order rendered March 11, 2005, arguing that
the court erred in resolving several
postdissolution issues. He also argues that
in light of the Florida Supreme Court's
decision in Wade v. Hirschman, 903 So.2d 928
(Fla. 2005), this court should vacate or
modify our earlier decision in Wyckoff v.
Wyckoff, 820 So.2d 350 (Fla. 2d DCA 2002).
We affirm in all respects but note that the
substantial change test approved in Wade
would apply to further child custody
modification proceedings between the
The former husband's July 20, 2006 "Brief on Jurisdiction"
The Second District's decision expressly and
directly conflicts with Wade v. Hirschman,
903 So.2d 928 (Fla. 2005)... (BJ-1)
NO CONFLICT WITH WADE
Thus, Appellant's basis for appeal is Wade v. Hirschman, 903
So.2d 928 (Fla. 2005) “abrogating" Gibbs v. Gibbs, 686 So.2d 639
(Fla. 2d DCA 1996). Gibbs was cited in Wyckoff I.1
THE FOCUS OF WADE
The Court in Wade focused upon maintaining the doctrine of
res judicata and promoting the finality of the judicial
determination of the custody of children.
The Wade court acknowledged the initial determination of
1 Mother contends that in the strictest sense the
"abrogation" of Gibbs is dicta. First, the very narrow precise
issue raised in Wade was which test the courts should apply in
proceedings to modify rotating custody agreements. Second in
Wyckoff, a unanimous opinion authored by Judge Altenbernd, it
was determined that "...the parties' marital settlement
agreement, as incorporated into the final judgment of
dissolution, did not establish a joint or rotating custody
agreement..." Thus conservatively construed the subject matter
of Wade and Wyckoff are vastly different. Mother asserts that
any comment in the Wade opinion about extending the holding
outside the realm of rotating agreements is dicta. See: Judge
Anthony Black, "Florida Supreme Court Defines 'Substantial
Change' In Child Custody Modification Proceedings", The Florida
child custody is predicated on considerations of the best
interests of the children under F.S. 61.13. The court indicated:
...we conclude that the substantial change
test as used in Cooper applies to
modification of all custody agreements...
Wade, 903 So. 2d at 931.
The court continued:
...in Voorhies v. Voorhies, 705 So.2d 1064,
1065 (Fla 1st DCA 1998) the First District
stated that the party seeking the
modification carries the extraordinary
burden of proving (1) a substantial and
material change in circumstances and (2)
that the best interest of the child will be
promoted by such modification. This is
essentially the test applied in Cooper.
Wade, 903 So. 2d 933.
Thus, Wade has three primary concerns:
$ res judicata,
$ finality of custody, and
$ best interest of the child (not
detriment to child).
The former wife suggests the trial court's March 11, 2005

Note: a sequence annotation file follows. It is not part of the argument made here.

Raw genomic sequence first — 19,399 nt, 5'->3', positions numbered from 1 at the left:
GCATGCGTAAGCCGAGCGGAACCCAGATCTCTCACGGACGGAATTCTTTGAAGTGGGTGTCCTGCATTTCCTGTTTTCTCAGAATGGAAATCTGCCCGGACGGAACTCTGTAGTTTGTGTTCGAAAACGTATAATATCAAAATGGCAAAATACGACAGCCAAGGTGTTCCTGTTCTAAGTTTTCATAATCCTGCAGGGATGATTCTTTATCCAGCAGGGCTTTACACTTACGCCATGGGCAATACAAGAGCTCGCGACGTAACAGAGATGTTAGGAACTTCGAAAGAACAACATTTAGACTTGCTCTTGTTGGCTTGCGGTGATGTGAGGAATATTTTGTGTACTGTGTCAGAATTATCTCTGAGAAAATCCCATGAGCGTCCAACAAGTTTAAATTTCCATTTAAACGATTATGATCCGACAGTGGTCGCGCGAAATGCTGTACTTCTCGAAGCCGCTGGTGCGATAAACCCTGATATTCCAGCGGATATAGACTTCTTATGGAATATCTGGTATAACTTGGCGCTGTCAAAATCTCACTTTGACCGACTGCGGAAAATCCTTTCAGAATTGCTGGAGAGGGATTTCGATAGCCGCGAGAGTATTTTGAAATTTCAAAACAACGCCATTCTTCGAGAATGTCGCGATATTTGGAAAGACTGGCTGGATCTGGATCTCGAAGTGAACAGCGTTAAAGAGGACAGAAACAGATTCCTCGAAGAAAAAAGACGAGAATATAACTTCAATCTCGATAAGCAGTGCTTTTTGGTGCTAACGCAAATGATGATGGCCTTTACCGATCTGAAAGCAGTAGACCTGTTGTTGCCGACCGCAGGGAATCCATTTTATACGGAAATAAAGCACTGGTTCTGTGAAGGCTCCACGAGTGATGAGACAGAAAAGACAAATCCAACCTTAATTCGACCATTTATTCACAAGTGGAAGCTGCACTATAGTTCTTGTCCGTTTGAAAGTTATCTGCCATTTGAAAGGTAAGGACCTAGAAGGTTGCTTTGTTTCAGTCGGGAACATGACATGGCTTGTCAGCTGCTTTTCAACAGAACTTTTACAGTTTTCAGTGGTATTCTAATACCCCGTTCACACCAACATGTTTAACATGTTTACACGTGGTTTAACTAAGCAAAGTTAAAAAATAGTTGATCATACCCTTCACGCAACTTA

order shows compatibility with these concerns and is not in
conflict with Wade. Judge Starnes, at the close of the
hearings, made extensive comments about the interest of the
children. Among them:
Bar Journal, November 2005, p. 64.
...what a terrible position these two girls
are in because their parents are like oil
and water and they've (the children) got to
be miserable ... [II-T-99]
...obviously it's issues left over from
their marriage or other extraneous issues
that have nothing to do directly with the
children, but they wind up enmeshed in the
issues with the children... [II-T-100]
...So it's left to me to pick out the
pattern of the remains of your relationship
and try to make rulings and try to keep in
mind on the first level the children... [II-
Throughout the proceedings, Judge Starnes used the best
interests of the child as a lodestar. It is reflected in his
order, which the Second District affirmed.
Mother contends Strazzula v. Hendricks, 177 So.2d 1, 4 (Fla.
...an appellate court should reconsider a
point of law previously decided on a former
appeal only as a matter of grace, and not as
a matter of right...an exception to the
general rule binding the parties to “the law
of the case” ...at all subsequent proceeding
should not be made except in unusual
circumstances and for the most cogent
reasons--and always, of course, only where
“manifest injustice” will result from a
strict and rigid adherence to the rule.
Wade does not stand for the proposition that the children’s
lives should be disrupted by moving them 510 miles away from
home, where at their critical and impressionable ages they must
start at a new school, make new friends, and begin again at
square one. Wade, the order under appeal, and the Second
District’s opinion stand for custodial finality and stability --
needed ingredients in every child’s life and assuredly in their
best interests. To create a scenario to provide otherwise
constitutes “manifest injustice”.
Based upon the foregoing, the former wife requests the Court
to decline jurisdiction and deny review.
CERTIFICATE OF SERVICE
I hereby certify that a copy has been mailed to David M.
Caldevilla, Esq., de la Parte & Gilbert, P. A., P.O. Box 2350,
Tampa, FL 33601; Douglas M. Wyckoff, Esq., P.O. Box 786,
DeFuniak Springs, FL 32435; Dewey Mockler, Esq., P.O. Box 749,
Ft. Myers, FL 33902; and Ms. Terry Wyckoff, 150 Primo Dr., Fort
Myers Beach, FL 33931 on this _____ day of ____________, 2006.
CERTIFICATE OF COMPLIANCE
I certify that the size and style of font used in this brief
is 12 point Courier New, footnotes are the same size and style
of font and single spaced in compliance with Fla. R. App. P.
LeGrande & LeGrande, P.A.
Attorneys for Respondent
P.O. Box 2429
Fort Myers, FL 33902-2429
J. L. "Ray" LeGrande
Florida Bar No. 193147